Though I’ve spent all of this review so far talking about it, Tachibana and Kondo’s connection is honestly more of a vehicle to explore other feelings and relationships rather than the main focus of the story itself. Much of the latter half of the series is Tachibana coming to terms with her strained relationship with her best friend, Haruka. There’s also a parallel story going on where Kondo reconnects with a college friend who went on to become a famous writer, something Kondo dreamed of for himself that eventually led to his divorce due to misplaced priorities.

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Essentially the overall theme the series ascribes to is that the lines between youth and adulthood are only as strict as you make them out to be. Tachibana comes to understand that her friendship with Haruka is bigger than whatever momentary sadnesses she may be going through, and that her anxieties aren’t worth sacrificing a good friendship over. Kondo learns that even though life has beaten him down, he can still find the passion inside himself to pursue his dreams and be the writer he wants to be. Through the two of them understanding each other and those around them, they come to understand more about themselves. I know that sounds kind of trite and vague, but it really is quite genuine and honestly funny at points!

Kondo is a 100% dad, and I mean that in the purest form of being a goofy, punny awkward guy who tries to be “hip with the kids at work” but fails because they think he kinda smells (until they bond together over a hamster). Tachibana is highly expressive, wearing her emotions on her sleeve, in her face, and in her body language. The way she interacts with her coworkers and Kondo lead to some cute awkwardness that gave me a couple of good giggles, and the warm-fuzzies when she becomes a big-sister of sorts to Yuto.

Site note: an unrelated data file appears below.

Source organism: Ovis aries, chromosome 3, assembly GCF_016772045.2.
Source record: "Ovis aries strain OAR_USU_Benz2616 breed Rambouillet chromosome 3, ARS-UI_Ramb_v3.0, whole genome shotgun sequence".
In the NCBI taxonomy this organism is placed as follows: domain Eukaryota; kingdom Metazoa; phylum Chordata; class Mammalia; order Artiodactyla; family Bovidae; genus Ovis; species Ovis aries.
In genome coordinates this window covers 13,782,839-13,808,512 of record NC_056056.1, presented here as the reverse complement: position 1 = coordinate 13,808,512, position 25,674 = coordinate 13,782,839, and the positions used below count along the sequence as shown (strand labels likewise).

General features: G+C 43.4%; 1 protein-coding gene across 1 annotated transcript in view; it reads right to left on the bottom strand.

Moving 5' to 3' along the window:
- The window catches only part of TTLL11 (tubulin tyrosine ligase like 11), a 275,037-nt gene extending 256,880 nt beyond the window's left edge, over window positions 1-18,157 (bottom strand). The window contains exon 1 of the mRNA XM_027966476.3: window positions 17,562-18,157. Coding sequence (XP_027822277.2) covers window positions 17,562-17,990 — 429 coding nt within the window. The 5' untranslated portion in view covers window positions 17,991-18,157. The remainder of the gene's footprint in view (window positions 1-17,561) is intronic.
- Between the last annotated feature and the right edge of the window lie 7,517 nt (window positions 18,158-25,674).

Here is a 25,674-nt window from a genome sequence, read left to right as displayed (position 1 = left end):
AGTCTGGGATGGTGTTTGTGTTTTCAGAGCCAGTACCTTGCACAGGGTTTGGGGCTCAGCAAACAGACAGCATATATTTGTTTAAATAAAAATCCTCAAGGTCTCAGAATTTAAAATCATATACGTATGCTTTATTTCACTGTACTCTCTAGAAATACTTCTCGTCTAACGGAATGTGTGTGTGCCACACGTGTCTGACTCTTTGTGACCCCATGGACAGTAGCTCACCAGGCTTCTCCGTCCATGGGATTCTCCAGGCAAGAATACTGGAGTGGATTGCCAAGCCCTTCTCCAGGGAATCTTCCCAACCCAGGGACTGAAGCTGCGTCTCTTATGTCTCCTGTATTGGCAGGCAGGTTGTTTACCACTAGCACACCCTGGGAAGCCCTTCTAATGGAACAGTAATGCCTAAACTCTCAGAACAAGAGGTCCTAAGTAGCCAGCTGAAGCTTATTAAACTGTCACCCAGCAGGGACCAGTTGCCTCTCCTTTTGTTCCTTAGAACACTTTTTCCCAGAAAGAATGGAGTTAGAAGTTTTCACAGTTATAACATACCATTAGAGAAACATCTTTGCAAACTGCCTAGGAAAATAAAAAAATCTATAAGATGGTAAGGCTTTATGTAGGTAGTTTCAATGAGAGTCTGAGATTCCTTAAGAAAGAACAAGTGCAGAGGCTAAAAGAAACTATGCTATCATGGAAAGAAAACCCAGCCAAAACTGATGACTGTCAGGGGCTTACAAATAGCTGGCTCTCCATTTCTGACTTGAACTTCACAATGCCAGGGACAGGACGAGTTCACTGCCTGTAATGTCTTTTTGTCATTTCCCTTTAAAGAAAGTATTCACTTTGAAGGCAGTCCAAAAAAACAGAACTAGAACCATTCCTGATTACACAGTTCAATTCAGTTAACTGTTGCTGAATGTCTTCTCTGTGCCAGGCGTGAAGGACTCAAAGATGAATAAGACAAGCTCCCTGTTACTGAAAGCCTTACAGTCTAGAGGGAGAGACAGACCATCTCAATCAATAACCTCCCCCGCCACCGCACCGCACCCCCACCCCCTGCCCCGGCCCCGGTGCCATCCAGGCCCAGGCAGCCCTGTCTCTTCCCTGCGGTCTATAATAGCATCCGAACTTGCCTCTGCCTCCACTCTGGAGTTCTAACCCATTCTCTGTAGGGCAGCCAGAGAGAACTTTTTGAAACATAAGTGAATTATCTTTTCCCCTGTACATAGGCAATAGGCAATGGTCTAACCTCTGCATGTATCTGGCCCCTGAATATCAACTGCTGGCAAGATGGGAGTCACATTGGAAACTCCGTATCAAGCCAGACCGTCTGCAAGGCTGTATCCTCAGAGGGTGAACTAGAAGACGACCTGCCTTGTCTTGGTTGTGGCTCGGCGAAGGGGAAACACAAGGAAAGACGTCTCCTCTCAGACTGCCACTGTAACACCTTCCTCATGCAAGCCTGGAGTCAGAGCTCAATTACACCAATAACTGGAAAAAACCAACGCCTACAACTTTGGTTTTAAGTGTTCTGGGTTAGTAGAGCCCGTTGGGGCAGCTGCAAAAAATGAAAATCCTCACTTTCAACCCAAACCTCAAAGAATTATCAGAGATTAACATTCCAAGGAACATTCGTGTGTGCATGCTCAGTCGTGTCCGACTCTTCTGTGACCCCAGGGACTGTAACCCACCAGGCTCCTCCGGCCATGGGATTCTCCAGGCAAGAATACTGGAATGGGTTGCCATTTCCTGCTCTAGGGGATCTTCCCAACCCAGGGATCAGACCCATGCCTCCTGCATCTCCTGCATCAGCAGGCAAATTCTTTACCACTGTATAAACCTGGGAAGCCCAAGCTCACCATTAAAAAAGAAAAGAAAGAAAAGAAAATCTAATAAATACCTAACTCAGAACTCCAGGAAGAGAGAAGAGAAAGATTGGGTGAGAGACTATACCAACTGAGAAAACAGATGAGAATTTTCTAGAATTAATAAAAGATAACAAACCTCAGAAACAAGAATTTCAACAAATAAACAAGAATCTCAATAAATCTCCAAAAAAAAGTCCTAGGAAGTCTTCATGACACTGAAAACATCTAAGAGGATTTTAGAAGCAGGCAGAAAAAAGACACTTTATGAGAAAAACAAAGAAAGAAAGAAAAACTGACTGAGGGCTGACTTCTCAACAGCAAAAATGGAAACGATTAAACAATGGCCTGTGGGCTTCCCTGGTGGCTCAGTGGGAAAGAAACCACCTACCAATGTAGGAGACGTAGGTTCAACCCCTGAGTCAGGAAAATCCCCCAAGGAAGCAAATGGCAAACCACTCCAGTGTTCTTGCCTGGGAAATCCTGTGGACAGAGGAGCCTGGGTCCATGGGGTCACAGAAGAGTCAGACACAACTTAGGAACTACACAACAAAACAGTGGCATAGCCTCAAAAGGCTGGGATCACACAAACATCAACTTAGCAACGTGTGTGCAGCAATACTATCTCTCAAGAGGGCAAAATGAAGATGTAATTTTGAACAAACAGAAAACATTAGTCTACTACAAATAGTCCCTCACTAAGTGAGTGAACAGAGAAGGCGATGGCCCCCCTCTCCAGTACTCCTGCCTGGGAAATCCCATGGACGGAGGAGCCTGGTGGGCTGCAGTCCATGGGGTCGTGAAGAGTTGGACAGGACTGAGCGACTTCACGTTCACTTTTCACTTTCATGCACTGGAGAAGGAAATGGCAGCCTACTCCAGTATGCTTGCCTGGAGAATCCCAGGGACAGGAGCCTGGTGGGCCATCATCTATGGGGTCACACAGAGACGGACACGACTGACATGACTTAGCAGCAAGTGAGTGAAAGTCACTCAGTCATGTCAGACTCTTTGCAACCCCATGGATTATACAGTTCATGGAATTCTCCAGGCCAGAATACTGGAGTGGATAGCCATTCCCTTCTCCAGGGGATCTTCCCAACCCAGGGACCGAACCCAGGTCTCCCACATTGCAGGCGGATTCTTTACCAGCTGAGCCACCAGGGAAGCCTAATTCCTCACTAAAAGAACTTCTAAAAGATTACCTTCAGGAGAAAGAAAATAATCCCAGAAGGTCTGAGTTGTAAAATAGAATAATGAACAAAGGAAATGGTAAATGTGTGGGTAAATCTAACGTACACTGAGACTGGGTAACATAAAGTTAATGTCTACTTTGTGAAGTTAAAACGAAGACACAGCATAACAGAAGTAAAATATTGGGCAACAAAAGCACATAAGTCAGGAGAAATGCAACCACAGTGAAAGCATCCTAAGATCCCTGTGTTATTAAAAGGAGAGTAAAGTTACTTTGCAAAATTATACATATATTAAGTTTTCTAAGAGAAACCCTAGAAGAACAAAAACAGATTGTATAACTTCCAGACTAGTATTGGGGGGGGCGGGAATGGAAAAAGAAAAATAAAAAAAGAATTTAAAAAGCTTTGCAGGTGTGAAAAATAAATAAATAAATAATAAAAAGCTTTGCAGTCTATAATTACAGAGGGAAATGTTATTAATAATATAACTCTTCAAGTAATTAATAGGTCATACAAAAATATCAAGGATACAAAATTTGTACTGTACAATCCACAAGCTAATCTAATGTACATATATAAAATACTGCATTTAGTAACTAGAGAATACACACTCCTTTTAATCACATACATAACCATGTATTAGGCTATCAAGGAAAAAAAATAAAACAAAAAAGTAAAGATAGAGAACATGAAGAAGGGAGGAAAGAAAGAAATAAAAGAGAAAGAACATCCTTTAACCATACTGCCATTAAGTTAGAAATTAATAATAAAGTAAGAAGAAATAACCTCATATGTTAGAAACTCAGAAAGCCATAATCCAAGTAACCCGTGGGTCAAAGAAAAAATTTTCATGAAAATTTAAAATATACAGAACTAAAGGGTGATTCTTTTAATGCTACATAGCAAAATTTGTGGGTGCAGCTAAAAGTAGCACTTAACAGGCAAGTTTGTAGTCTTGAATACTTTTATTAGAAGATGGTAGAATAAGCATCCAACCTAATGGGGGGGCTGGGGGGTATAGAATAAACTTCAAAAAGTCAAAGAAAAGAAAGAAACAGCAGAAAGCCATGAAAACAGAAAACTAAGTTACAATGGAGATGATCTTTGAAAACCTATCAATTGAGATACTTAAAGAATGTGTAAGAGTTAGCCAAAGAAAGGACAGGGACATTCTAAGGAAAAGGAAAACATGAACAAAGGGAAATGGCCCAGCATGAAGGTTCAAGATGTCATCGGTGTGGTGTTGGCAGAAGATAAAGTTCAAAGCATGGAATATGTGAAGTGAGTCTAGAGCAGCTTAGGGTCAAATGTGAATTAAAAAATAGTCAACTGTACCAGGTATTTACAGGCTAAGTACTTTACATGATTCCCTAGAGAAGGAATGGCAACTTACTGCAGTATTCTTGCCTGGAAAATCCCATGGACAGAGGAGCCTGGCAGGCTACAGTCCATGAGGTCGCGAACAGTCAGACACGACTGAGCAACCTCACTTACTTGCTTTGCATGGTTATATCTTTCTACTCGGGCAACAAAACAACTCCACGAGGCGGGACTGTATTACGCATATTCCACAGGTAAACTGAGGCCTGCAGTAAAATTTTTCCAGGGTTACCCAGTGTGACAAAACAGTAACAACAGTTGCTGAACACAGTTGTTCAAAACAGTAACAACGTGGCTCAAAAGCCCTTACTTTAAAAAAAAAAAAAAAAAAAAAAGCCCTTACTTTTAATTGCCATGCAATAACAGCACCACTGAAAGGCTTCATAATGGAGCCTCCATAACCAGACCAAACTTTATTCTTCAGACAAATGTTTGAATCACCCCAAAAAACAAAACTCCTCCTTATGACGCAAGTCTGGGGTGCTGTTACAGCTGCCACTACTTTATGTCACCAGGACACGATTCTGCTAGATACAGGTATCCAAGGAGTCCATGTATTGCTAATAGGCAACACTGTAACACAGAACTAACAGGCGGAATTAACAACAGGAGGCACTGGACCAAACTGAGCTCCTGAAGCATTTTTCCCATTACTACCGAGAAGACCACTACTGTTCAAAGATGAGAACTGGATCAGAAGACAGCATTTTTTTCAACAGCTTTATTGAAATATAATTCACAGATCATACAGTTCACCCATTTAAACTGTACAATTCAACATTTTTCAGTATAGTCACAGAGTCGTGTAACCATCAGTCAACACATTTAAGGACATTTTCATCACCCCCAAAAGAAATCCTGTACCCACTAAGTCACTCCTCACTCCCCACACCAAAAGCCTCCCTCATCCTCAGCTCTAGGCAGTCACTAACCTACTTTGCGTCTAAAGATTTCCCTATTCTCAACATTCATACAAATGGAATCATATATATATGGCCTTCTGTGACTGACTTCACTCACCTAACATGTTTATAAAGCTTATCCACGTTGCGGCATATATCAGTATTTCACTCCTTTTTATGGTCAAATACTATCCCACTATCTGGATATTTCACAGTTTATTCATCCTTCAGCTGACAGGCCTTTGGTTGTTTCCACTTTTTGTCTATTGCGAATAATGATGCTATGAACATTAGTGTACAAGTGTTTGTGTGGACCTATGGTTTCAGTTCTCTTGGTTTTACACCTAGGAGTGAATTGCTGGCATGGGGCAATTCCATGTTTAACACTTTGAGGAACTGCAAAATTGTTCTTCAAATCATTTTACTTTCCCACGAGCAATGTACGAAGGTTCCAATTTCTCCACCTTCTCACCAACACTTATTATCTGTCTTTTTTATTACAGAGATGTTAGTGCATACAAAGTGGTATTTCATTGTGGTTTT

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The secondary cast is also pretty great as well. This is probably the only anime I have ever seen where the “boy who wants to date the girl who doesn’t like him” character has actually been charming, funny, and not creepy in the slightest. Typically I hate those kinds of characters but Yoshizawa is a truly kind dude, albeit awkward. I could go into more depth on the other characters, but I’ll save them for you to experience!

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One incredible element of the show from a directorial standpoint is it’s use of silence and non-verbal story telling. There are many times where the show creates a mood using Tachibana’s facial and body language rather than internal monologue, which I always find is a much better and more honest way to convey the emotions of a story. You can SAY “I felt sad today” but After the Rain SHOWS it, almost to the point of brilliance. The slightest furrow of her brow, the way she ties up and lets down her hair, the gleam and glare of her eyes, are expertly executed to really allow the audience into her experience and feel exactly what she’s feeling.

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Overall, I really loved After the Rain. It’s so genuine, so enjoyable, so funny, and so heartwarming that I’d encourage anyone to check it out, especially if you find yourself in a slump. I think the lessons learned in this show through warmth and empathy are something anyone can take something away from.


After the Rain is streaming on Amazon Prime and in print from Vertical Comics and Right Stuf.

4 comments

  1. I was finding this one hard to really get into when I tried it and then I ended my subscription to Amazon and didn’t catch the end. Part of me wants to see how it goes, the other part kind of realises that it wasn’t really working for me or it was just taking a long time to warm up to the characters.
    Thanks for sharing your thoughts on it. It was fun to read.

    Liked by 1 person

    • Thanks for reading! I appreciate it. And yeah, if it wasn’t clicking with you, that’s fine. I really enjoyed it personally because the characters grabbed me early on, but that won’t always happen for everyone. If you do go back to it at some point, let me know!

      Liked by 1 person